Happy (very belated) New Year! I had hoped to have this post up much earlier, but I got a bad cold starting on Christmas Eve and it just would not go away. I don’t think I started to feel normal again until about halfway through January. But late as it is, I could not pass up the opportunity to discuss my favorites of 2023 since I read some wonderful books and found something else fantasy-related that I absolutely love (which is covered in a special category I made just for this case, Media of the Year).

Blog Highlights in 2023

One of the biggest highlights of 2023 on this blog was the twelfth annual Women in SF&F Month, which was filled with amazing essays by speculative fiction authors discussing their thoughts, experiences, and work. It featured the following guest posts (which are eligible for nonfiction/related work awards):

There were also some additional guest posts or excerpts last year, such as:

If you enjoy lists, I also shared about my Favorite Books of 2022 and some Anticipated 2023 Speculative Fiction Releases. (And a heads up for those of you that enjoy giveaways, I’ll be giving away one of my favorite books ever next week!)

Favorite Books & Media of 2023

Once again, I reflected on what I read over the last year and came up with a list that feels right for my experiences with the books I read during that time. Though I was not as taken with some of my most anticipated books as I’d hoped (like this standalone by an author who has written other books I’ve enjoyed, this debut novel, and the conclusion to a trilogy that was not as well executed as the first two volumes), there were others that were highlights. This year, I had three clear favorites released in 2023 and two favorite trilogies released prior to that, as well as at least one honorable mention in each category.

I don’t normally discuss media other than books in these posts, but this year is unusual since I am utterly obsessed with something else fantasy-related that came out last year and could not resist including it!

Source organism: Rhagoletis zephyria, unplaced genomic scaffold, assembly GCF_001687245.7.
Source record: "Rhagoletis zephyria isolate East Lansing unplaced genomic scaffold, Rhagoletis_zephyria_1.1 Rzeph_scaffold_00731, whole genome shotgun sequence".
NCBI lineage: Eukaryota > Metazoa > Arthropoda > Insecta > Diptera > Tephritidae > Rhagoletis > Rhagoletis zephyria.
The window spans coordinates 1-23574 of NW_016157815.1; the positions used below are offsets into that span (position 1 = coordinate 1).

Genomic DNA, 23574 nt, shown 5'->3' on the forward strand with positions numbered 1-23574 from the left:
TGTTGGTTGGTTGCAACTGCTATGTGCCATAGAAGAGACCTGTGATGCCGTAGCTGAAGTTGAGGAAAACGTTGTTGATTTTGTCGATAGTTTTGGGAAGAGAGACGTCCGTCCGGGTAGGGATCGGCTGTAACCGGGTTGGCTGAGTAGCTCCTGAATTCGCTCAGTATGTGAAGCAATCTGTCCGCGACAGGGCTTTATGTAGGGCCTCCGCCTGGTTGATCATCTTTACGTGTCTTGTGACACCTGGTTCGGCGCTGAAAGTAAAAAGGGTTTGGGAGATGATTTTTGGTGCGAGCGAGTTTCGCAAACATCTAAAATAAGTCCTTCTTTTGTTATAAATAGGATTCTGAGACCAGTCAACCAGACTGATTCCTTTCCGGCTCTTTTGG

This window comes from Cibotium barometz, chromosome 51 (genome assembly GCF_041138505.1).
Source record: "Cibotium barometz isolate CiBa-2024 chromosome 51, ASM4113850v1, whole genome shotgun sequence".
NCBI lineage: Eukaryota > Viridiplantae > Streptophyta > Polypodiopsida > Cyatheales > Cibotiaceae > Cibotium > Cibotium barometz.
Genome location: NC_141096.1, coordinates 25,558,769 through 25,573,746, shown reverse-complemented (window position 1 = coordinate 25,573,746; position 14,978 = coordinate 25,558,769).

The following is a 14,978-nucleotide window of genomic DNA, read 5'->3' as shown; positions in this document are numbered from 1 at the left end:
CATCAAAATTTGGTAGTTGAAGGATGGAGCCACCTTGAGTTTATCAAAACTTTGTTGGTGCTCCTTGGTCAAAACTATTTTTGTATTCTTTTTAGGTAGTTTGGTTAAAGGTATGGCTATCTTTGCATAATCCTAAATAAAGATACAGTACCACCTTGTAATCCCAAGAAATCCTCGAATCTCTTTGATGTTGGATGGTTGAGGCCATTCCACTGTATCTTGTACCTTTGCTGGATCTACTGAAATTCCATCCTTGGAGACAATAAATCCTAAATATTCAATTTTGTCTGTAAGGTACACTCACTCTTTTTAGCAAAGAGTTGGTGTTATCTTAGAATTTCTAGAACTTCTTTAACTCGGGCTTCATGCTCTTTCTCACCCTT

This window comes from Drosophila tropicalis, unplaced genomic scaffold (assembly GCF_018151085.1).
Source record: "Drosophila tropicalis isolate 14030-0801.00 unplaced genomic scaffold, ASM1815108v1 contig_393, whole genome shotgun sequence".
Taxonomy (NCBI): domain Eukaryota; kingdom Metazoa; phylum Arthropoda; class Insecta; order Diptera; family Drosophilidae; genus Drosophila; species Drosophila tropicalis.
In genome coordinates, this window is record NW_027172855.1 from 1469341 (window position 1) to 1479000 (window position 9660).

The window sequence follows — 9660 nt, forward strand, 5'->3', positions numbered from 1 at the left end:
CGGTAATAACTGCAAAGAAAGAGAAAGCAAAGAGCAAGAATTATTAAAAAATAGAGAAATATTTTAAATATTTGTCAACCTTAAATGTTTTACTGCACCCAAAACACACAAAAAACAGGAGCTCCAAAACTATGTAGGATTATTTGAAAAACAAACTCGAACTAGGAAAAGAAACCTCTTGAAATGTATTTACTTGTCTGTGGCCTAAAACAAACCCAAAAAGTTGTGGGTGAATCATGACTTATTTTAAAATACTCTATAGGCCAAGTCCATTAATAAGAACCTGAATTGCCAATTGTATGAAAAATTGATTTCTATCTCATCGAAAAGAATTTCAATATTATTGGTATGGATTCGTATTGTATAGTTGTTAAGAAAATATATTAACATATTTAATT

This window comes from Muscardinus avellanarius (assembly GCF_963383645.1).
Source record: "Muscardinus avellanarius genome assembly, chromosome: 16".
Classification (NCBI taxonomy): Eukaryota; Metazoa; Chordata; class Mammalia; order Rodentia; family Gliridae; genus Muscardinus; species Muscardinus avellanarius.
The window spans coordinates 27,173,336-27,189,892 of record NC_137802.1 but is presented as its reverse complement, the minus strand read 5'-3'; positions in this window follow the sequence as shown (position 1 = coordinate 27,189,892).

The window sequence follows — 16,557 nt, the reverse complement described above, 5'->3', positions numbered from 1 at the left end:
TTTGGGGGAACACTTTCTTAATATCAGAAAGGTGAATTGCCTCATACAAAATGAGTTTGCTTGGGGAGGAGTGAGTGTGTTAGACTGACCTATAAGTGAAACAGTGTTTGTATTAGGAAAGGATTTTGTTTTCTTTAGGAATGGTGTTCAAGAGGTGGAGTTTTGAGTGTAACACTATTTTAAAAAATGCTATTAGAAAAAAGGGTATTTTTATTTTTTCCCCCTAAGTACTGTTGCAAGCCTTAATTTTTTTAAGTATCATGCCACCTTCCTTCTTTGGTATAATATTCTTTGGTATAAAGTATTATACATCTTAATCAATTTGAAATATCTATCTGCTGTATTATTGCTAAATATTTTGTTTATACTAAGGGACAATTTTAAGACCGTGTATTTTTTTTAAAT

Favorite Media of 2023

As a fan of the two games that preceded it (as well as D&D and Icewind Dale), I’ve been excited for Baldur’s Gate 3 for a while, but I did not expect to love it the way I do. I’ve now finished two multiplayer games and one single player game, and I am currently in the second act of my second single player game. Considering this is more than I’ve played any other, I think it’s safe to say this is now my favorite game of all time.

It’s just fun with a lot of entertaining dialogue and scenes, and it also has some beautifully done scenes and storylines, excellent acting, and a story that I appreciate more each time I play it. But what stands out to me the most about Baldur’s Gate 3 is the character development and growth that can happen depending on how you interact with and treat your companions, paired with the aforementioned excellent acting that makes them all the better. I didn’t really remember much about the characters from the previous games, but this one has some memorable ones with fantastic lines and journeys, including one character from the older games who I appreciate far more in this one. There are also a lot of wonderful animals and non-main characters, and the narrator (Amelia Tyler) does an incredible job.

My Drow Fighter/Bard from Baldur's Gate 3
Daenerys, Seldarine Drow Fighter/Bard (who does not bear much resemblance to her namesake other than a certain Ready to Unleash Vengeance Look)